I guess I’m just too jaded from too many political polls that try to get me to answer things their way. 😉

          • indeego
          • 11 years ago

          /[<"I love fast computers, but I don't get it."<]/ Then why are you using and -[editing]0 reviewing slow netbooks that can't even run modern operating systemsg{

            • Damage
            • 11 years ago

            Uhh, what I don’t get is the irrational animosity directed at netbooks, as exemplified by your strange assertion that they aren’t fast enough to run a modern OS.

            My 1000H is more than quick enough to run Vista. Netbooks don’t ship with Vista because the OS would contribute disproportionately to the total cost of the system. Vista also tends to require lots of RAM, and adding it would inflate the price, too.

            That said, I took my 1000H to 2GB for $31, so it’s Vista ready now.. as soon as I figure out why I need it! Still using my apparently non-modern WinXP SP3. 😉

          • VILLAIN_xx
          • 11 years ago

          If all I needed was in class note taking and light websurf, i’d own a net book already.

          but

          The Asus 1000h is not what i consider to be “cheap enough to coexist” with anything at a starting price at $450 us dollars. Nor any of the cheapest netbooks since you will sacrifice the nice features the Asus 1000h already has. Maybe couple years or less the Netbooks will be accepted from the “anti-netbook brigade” when the price and standard longevity life of netbooks are greatly improved.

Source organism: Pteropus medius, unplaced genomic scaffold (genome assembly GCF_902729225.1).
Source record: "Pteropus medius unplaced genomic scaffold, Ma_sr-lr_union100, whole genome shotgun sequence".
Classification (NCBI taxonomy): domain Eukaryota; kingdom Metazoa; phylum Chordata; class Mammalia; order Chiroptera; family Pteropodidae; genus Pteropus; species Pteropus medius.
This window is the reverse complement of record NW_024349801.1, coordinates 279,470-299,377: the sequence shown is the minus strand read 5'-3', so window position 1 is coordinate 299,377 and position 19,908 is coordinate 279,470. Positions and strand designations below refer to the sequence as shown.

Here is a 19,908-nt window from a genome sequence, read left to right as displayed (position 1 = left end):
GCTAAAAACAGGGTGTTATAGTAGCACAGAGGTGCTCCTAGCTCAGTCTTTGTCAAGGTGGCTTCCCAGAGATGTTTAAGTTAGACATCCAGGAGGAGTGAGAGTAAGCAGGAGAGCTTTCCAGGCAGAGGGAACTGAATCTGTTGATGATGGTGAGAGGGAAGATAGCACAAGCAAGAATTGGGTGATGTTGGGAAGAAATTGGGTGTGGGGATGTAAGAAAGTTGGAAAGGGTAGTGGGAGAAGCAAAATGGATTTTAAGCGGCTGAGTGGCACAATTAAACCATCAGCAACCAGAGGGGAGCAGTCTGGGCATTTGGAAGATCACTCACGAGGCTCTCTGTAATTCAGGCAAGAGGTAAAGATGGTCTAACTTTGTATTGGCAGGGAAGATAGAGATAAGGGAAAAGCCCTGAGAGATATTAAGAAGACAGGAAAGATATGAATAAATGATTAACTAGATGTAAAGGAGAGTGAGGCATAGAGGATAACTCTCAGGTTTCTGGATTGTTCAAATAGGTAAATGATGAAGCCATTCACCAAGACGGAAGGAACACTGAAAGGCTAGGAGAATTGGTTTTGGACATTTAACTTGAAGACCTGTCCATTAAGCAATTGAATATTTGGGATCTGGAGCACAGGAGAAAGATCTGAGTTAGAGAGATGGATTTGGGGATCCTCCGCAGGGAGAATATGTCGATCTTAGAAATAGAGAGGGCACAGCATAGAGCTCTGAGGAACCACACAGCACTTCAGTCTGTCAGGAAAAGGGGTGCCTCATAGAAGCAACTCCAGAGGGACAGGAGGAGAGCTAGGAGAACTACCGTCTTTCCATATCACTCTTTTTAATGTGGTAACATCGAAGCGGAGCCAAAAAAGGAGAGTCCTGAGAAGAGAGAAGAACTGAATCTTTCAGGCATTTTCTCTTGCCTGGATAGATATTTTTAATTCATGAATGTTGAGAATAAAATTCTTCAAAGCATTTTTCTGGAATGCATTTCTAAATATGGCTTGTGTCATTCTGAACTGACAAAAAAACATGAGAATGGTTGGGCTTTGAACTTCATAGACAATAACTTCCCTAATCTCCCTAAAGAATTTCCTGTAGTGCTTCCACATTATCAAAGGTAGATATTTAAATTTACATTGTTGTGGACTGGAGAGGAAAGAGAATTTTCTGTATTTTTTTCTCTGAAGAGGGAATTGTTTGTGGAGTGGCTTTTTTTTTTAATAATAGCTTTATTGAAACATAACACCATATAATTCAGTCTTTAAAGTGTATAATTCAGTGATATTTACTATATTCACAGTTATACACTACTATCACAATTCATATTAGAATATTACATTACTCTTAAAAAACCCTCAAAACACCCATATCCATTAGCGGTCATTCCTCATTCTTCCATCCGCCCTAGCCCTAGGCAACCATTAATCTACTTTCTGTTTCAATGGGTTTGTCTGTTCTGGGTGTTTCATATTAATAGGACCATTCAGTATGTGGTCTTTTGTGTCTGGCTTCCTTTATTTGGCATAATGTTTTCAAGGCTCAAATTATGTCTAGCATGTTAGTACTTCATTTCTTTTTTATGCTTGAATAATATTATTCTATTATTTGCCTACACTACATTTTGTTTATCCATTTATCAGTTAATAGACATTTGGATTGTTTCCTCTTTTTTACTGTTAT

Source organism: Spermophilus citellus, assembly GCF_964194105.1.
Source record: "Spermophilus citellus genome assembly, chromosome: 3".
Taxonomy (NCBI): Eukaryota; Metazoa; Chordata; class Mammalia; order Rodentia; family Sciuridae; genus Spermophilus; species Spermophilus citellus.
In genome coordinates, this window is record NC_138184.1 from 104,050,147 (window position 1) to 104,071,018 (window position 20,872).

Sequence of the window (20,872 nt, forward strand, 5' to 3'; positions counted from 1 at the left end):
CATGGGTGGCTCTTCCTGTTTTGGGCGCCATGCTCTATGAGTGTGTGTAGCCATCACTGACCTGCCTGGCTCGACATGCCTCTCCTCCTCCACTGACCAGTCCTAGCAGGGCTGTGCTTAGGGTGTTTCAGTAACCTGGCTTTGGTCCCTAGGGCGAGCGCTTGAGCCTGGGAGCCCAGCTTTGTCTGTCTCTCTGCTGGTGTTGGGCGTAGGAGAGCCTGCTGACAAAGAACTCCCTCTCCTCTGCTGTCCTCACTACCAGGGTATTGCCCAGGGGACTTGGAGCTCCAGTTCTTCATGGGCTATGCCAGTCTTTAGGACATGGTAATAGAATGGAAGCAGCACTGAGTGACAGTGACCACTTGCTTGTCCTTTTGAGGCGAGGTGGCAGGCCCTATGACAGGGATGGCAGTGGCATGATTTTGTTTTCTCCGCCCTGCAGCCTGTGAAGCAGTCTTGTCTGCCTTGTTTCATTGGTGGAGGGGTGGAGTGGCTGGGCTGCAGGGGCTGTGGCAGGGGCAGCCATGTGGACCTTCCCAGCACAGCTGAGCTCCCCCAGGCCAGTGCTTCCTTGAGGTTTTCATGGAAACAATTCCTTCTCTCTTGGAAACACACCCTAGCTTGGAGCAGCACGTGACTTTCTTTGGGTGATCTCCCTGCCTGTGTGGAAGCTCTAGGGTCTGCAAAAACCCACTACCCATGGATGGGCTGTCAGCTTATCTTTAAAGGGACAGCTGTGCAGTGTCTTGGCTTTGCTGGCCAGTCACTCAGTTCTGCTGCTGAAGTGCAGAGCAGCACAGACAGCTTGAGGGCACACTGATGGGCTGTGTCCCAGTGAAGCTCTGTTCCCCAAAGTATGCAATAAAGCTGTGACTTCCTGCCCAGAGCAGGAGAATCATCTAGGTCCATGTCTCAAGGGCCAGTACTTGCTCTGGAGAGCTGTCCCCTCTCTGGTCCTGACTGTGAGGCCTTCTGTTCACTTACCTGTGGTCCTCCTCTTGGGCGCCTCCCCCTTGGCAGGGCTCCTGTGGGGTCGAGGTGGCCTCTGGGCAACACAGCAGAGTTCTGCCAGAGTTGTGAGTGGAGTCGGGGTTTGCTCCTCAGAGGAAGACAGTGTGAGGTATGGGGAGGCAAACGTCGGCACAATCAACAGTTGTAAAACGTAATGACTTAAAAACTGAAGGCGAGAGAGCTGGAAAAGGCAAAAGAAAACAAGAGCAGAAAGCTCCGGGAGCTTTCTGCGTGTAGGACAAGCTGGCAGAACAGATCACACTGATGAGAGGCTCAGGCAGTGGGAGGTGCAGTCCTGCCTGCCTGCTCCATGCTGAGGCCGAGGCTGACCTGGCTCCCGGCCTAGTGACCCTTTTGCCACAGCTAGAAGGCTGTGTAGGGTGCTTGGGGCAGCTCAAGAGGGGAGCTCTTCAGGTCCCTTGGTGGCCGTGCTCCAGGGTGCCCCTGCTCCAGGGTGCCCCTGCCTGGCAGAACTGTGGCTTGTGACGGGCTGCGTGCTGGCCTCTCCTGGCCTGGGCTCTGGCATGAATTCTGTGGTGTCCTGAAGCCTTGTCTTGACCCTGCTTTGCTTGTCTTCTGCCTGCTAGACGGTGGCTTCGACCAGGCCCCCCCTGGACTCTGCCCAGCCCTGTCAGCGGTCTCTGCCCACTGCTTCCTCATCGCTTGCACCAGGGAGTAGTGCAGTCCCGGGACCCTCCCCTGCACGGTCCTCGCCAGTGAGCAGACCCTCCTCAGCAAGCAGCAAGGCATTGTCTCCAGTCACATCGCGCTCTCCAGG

:o)

    • Prototyped
    • 11 years ago

    I voted for the Aspire One since the poll is really about netbooks, but I’d really rather prefer a:

    * refurbished or certified used
    * bigger (13.3″ to 14.1″), heavier (up to 5 lb)

    notebook with

    * a bigger battery, and therefore
    * *[http://www-304.ibm.com/shop/americas/webapp/wcs/stores/servlet/default/CategoryDisplay?storeId=1&catalogId=-840&langId=-1&categoryId=2576396< ]§ [2] §[<http://outlet.us.dell.com/ARBOnlineSales/topics/global.aspx/arb/online/en/InventorySearch?c=us&cs=28&l=en&lob=VOSNB&MODEL_DESC=Vostro%201310&s=dfb< ]§ [3] §[<http://stores.channeladvisor.com/LenovoOutlet/Notebook/Refurbished/ThinkPad%20X%20Series/Category.aspx?accountId=60000443&storeId=60000187&storeURL=lenovooutlet&catId=19144<]§

    • king_kilr
    • 11 years ago

    I’ve got an MSI-163A(barebones), via RKC Computers, set it up myself, and I love it to death. I got a good deal, and a great machine.

    • Kulith
    • 11 years ago

    I don’t understand these polls. I’ve voted like at least 5 times in every poll simply because the option to vote keeps popping up.

    I am always logged into the site, so it doesn’t make sense to me.

    I just got home today and it’s asking me to vote again, so I voted again for the last option.

    • swaaye
    • 11 years ago